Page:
Maria Padian said...

Wonderful review, Sarah, and thanks for the link to the PW essay. It helped me better understand her ambivalence about Maine.

Steph Su said...

Elizabeth Strout came to my college creative writing class to talk about Olive Kitteridge, back before it won the Pulitzer. Admittedly I wasn't too big a fan of her writing back then, but my reading tastes have certainly changed, and maybe it may be better suited for me now.

☆sapphire said...

Hi

The novel sounds interesting. The United States is often referred to as the “Great Melting Pot,”but I didn't know that there were many refugees from Somalia in Maine. I've always admired human diversity and multiculturalism in America make for a rich tapestry! And the tapestry looks very dynamic!

Sarah Laurence said...

Maria, thanks for lending me the ARC!

Steph, it would be harder to relate to Strout’s aging, disillusioned characters while still in school. Now that you’ve been working, you might try it again. I plan to reread Olive when I’m older too.

Sapphire, I do love how my country has welcomed immigrants from many nations (mine came from England/Switzerland and Lithuania) and my husband is a new citizen, but there are many illegal immigrants who deserve citizenship. Hopefully Obama will lead us to open our gates wider.

Optimistic Existentialist said...

Great review!! And I love your backyard :)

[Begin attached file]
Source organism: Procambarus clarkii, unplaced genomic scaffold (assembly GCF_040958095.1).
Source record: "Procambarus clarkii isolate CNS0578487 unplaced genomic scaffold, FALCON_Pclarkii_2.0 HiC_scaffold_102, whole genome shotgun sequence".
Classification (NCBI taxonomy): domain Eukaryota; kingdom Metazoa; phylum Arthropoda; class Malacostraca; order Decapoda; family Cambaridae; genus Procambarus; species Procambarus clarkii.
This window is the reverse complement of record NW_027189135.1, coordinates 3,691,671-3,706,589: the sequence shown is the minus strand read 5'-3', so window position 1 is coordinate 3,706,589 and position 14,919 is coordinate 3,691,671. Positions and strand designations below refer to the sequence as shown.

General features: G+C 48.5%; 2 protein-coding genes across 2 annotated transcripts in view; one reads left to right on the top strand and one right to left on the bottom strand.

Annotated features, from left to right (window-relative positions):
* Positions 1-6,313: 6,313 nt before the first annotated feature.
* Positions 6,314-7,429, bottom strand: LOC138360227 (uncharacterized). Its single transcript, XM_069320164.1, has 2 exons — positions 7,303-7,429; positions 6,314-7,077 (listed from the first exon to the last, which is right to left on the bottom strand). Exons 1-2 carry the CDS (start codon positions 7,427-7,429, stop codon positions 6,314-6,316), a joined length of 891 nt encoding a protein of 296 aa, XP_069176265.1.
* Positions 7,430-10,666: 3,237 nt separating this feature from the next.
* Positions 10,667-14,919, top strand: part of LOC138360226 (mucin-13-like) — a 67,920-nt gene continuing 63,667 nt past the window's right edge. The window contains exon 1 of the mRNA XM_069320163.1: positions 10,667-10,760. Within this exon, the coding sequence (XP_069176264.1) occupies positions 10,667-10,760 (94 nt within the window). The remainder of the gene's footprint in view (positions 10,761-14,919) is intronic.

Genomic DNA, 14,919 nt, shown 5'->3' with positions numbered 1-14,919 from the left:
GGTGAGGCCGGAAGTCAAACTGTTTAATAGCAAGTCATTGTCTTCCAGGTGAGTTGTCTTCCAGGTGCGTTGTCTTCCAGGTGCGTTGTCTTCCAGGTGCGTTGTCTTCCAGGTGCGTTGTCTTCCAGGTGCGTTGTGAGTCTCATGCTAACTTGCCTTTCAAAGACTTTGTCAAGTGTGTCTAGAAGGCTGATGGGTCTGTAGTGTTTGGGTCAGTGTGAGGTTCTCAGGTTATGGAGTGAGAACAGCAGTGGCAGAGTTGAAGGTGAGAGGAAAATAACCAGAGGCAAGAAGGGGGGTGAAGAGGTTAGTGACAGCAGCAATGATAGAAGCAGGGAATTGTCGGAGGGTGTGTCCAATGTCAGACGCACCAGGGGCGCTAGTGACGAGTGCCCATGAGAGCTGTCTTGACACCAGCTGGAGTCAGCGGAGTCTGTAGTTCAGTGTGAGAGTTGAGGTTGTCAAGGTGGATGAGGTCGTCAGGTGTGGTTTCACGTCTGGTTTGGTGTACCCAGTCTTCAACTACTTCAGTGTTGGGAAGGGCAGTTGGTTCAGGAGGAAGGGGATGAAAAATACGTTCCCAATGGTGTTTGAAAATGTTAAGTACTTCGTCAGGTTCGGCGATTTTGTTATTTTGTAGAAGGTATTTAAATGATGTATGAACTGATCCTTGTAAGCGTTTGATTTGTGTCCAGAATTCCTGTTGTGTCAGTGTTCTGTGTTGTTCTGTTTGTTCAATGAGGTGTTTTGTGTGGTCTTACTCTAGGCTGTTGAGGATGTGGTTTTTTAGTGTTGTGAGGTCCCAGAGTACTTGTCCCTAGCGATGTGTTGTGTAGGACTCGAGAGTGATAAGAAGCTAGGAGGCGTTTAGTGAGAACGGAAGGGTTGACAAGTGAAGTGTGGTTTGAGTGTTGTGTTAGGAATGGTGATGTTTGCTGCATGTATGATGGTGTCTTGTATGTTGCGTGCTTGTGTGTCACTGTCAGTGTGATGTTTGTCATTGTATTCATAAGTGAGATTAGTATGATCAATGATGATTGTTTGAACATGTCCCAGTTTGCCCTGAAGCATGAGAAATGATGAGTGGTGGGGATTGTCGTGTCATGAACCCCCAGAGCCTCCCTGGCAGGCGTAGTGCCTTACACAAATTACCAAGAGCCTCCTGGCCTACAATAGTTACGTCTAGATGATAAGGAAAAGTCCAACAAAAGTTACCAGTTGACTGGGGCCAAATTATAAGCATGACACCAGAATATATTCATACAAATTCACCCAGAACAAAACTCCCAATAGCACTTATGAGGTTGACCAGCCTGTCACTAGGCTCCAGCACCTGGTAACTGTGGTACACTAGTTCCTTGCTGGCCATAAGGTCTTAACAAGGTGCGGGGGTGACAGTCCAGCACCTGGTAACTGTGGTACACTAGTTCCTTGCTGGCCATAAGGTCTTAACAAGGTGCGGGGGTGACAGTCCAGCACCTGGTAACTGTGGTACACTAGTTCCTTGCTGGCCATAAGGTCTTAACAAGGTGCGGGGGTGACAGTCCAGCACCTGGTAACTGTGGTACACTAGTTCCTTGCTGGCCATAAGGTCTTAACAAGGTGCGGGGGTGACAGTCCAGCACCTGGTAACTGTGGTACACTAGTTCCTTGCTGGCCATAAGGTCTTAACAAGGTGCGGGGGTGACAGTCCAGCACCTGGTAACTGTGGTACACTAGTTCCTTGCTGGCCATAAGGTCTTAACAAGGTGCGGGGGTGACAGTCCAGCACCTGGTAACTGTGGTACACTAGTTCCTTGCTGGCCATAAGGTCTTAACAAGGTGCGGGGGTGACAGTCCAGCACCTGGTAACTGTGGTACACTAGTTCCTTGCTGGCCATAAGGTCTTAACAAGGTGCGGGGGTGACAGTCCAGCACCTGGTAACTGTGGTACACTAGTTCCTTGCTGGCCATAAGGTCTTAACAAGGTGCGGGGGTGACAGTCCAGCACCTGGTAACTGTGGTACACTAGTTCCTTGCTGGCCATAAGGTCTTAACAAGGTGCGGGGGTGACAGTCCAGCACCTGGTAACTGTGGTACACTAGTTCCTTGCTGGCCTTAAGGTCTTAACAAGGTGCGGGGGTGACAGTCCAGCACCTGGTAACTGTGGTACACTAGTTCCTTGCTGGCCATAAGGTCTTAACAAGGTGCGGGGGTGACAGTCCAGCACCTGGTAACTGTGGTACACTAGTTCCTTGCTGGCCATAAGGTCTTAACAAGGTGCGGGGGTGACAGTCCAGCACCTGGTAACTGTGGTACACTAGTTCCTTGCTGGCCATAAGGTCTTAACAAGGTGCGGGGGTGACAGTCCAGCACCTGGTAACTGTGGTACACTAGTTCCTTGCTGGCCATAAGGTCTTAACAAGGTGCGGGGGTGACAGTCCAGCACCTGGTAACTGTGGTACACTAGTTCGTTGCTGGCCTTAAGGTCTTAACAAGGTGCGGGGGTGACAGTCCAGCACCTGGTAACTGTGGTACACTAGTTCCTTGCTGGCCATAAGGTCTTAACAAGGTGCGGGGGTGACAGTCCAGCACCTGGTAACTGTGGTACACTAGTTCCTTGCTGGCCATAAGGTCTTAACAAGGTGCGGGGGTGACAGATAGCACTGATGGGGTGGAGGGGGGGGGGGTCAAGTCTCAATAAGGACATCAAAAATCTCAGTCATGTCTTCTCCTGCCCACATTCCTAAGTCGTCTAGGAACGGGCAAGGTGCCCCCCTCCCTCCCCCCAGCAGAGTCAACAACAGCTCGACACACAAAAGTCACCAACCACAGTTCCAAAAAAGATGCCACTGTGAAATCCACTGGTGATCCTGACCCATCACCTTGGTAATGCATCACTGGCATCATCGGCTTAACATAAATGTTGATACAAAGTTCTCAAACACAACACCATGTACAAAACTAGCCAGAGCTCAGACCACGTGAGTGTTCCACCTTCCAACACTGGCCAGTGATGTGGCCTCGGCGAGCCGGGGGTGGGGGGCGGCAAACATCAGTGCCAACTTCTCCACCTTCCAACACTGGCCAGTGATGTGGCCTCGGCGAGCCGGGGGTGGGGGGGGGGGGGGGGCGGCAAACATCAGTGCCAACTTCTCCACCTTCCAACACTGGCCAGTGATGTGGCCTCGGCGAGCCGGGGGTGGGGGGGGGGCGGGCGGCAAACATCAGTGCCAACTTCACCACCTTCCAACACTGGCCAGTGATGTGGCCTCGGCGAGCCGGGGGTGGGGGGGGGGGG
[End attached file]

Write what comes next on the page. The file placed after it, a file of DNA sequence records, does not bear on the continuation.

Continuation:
tina said...

You do the best reviews!

walk2write said...

I love the rhythm of her writing. It sounds like a wonderful read. Who can't relate to a dysfunctional family? Community? Country?

Janet/Plantaliscious said...

Beautiful writing, and an author new to me, so thank you! Your photos almost make me wish I lived somewhere that got regular "proper" snow, but only almost ;-)

Optimistic Existentialist said...

Meant to add - I LOVE the Central Park photo!

David Cranmer said...

Do you write reviews for any online magazines? You should, Sarah. I want to drop money on every book you spotlight here. :)

Sarah Laurence said...

OE, Tina, Janet, thanks!

W2W, Strout get dysfunctional on all 3 levels, but she’s not without hope.

David, thank you! I have thought about reviewing professionally, but then I’d have to post negative reviews. I couldn’t do that to another writer.

Rose said...

Sounds like another addition to my growing must-read list! I'm so glad you included the quotes--her description is beautifully phrased.

Amanda said...

sounds dark, gripping and complex. there is a large somali community in minneapolis as well and sadly there was a racial incident in a high school recently that made the news.

Jennifer A. Jilks said...

This sounds like a good read. We have a spot nearby, Burgess Woods. There are many Burgess boys around, too! Much fun.
Cheers from Cottage Country!

Jennifer A. Jilks said...

Oh, yes. Your photos are wonderful!!!!

Booksnyc said...

wonderful review! You have sold me on this author - I actually have never read her books.

Jean Grant said...

So happy to find your blog although I may not have time to often read it. Enjoyed your point about how using Bible as a window jam makes Margaret Estaver human.
Jean

Sarah Laurence said...

Rose, Amanda, Jen, Booknyc, a belated thank you!

Jean, welcome to my blog and thank you!